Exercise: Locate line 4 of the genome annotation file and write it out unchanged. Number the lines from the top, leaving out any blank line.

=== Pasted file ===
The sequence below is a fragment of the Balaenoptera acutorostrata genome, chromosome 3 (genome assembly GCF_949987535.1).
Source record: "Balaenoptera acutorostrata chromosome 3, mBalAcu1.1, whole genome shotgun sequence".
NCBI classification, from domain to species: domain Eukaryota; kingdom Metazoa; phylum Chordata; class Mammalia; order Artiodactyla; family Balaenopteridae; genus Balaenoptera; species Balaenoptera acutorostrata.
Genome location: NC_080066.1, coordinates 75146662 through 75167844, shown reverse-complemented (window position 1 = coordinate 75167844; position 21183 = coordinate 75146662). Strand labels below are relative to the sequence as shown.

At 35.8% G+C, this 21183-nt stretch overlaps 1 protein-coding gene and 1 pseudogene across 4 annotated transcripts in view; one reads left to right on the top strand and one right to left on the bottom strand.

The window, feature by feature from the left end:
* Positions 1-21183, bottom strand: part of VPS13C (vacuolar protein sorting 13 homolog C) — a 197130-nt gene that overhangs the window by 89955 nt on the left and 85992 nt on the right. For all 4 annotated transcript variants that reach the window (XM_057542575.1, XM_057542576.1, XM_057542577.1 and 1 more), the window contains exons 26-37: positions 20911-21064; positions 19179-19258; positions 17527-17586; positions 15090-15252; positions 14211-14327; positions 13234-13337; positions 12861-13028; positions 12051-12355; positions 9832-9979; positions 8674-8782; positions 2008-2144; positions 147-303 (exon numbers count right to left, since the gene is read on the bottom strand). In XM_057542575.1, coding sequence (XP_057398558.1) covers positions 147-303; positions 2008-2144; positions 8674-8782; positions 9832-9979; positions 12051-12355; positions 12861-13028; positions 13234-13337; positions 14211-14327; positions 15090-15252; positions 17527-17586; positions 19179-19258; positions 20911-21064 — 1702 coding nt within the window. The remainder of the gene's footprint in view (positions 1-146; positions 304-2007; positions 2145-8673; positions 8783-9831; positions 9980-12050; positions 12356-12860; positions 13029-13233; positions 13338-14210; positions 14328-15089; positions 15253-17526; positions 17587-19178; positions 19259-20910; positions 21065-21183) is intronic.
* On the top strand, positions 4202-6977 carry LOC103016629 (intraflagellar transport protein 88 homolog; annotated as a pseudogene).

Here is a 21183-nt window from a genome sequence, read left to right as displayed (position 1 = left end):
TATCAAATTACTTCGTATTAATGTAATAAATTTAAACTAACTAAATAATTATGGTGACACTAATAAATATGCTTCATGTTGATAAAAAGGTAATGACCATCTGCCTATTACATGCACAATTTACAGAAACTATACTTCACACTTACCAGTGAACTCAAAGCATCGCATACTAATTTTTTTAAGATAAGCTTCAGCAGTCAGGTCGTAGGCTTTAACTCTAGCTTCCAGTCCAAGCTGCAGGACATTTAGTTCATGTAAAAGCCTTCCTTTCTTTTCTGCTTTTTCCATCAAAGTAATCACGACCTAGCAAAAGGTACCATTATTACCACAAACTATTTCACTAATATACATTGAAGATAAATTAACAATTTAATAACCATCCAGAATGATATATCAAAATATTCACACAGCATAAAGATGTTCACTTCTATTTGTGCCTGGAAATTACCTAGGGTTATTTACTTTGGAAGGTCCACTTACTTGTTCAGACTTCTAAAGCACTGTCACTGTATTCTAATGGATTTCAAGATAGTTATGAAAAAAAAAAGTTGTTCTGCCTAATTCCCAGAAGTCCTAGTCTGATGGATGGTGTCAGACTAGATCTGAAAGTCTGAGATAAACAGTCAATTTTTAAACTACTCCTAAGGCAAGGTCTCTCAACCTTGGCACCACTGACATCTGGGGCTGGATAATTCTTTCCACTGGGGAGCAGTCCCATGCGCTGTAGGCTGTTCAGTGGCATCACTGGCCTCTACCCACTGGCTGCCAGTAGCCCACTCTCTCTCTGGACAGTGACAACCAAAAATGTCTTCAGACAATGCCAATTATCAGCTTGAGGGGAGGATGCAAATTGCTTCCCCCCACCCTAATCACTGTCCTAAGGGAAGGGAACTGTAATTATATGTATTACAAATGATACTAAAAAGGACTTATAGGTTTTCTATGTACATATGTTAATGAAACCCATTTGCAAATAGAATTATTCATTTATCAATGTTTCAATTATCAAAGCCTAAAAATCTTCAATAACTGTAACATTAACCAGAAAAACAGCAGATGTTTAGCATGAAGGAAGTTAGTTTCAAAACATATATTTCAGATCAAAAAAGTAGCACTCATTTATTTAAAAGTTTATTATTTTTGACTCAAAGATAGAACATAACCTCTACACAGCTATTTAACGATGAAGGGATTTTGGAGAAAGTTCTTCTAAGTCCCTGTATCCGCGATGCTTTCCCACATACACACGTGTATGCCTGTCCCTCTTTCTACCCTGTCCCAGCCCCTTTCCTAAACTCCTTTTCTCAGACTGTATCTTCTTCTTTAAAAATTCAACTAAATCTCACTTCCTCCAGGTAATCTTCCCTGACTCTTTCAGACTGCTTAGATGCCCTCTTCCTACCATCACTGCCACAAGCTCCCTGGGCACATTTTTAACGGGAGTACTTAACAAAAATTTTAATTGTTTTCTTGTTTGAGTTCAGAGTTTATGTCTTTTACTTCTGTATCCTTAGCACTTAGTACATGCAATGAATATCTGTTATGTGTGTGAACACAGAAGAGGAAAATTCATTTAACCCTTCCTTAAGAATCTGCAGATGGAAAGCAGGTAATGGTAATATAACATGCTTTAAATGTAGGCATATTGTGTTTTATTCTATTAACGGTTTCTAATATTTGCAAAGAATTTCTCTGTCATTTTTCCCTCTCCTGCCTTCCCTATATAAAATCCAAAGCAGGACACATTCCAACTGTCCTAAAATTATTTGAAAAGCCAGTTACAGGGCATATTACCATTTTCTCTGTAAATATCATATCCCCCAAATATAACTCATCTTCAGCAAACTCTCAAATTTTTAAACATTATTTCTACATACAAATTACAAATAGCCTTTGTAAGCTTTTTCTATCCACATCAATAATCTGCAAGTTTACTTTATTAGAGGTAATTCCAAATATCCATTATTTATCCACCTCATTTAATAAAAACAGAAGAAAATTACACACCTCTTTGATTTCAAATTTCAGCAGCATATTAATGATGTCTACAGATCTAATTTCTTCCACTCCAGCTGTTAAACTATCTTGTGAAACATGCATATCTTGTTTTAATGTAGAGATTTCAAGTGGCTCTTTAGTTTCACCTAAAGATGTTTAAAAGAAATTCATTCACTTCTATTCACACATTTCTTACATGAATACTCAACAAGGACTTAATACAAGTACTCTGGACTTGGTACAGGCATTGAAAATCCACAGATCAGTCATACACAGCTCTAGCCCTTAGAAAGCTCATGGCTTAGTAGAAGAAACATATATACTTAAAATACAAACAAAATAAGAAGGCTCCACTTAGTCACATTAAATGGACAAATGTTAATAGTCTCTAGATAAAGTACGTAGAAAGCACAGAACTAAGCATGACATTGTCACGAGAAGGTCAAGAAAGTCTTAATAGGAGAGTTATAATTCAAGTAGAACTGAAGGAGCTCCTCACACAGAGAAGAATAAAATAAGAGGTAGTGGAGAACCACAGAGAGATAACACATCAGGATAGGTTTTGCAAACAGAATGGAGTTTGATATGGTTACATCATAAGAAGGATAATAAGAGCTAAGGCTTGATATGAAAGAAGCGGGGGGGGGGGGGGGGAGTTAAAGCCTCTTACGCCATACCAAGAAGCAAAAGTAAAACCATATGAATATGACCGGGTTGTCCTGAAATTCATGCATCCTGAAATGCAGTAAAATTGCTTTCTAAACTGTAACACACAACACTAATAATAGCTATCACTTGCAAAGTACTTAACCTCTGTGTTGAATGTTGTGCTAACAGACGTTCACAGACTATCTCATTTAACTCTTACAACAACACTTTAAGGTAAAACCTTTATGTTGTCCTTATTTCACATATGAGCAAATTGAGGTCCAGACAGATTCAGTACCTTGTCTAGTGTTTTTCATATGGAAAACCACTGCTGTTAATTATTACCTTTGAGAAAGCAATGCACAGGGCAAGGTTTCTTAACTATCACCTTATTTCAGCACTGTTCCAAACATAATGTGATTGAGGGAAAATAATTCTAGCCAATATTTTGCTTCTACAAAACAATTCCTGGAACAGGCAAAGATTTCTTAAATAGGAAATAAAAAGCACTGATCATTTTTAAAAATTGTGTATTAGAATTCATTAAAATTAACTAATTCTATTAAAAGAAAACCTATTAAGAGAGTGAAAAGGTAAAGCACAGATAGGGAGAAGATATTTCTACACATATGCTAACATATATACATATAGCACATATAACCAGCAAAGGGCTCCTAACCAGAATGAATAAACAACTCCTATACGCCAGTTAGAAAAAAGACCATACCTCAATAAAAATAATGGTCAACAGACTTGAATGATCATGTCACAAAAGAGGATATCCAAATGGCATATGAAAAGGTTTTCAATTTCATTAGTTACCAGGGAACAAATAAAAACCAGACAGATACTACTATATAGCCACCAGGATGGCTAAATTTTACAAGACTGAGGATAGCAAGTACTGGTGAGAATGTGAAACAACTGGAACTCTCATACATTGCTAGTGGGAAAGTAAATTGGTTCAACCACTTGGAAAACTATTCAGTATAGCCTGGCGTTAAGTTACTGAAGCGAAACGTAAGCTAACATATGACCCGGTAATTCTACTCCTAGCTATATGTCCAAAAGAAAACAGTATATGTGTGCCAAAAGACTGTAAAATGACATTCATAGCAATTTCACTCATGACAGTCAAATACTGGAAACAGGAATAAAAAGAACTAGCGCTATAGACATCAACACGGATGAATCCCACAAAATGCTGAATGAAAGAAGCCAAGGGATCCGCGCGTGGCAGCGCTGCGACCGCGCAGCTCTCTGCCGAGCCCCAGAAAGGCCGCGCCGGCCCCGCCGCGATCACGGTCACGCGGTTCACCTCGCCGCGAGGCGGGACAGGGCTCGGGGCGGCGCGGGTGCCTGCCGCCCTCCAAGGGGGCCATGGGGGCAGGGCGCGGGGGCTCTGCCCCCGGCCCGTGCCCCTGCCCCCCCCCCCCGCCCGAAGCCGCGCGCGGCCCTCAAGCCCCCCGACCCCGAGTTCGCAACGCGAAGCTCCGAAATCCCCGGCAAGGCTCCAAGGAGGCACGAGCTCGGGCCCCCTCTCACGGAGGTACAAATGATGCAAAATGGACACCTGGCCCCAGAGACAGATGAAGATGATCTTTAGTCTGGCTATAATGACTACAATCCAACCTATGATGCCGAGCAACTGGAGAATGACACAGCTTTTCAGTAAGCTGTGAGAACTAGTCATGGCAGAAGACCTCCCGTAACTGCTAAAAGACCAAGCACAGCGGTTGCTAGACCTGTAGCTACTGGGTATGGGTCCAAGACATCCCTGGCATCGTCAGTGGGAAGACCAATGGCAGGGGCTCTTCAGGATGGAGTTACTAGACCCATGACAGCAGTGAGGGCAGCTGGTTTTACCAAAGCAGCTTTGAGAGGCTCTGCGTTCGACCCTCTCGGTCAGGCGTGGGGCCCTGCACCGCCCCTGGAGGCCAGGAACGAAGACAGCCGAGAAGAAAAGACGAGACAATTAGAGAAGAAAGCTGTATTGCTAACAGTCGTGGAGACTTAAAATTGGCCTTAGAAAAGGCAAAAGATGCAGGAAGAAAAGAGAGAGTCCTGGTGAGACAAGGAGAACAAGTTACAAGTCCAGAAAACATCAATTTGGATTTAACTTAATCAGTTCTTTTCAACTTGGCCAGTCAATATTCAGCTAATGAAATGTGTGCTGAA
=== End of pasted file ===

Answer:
Genome location: NC_080066.1, coordinates 75146662 through 75167844, shown reverse-complemented (window position 1 = coordinate 75167844; position 21183 = coordinate 75146662). Strand labels below are relative to the sequence as shown.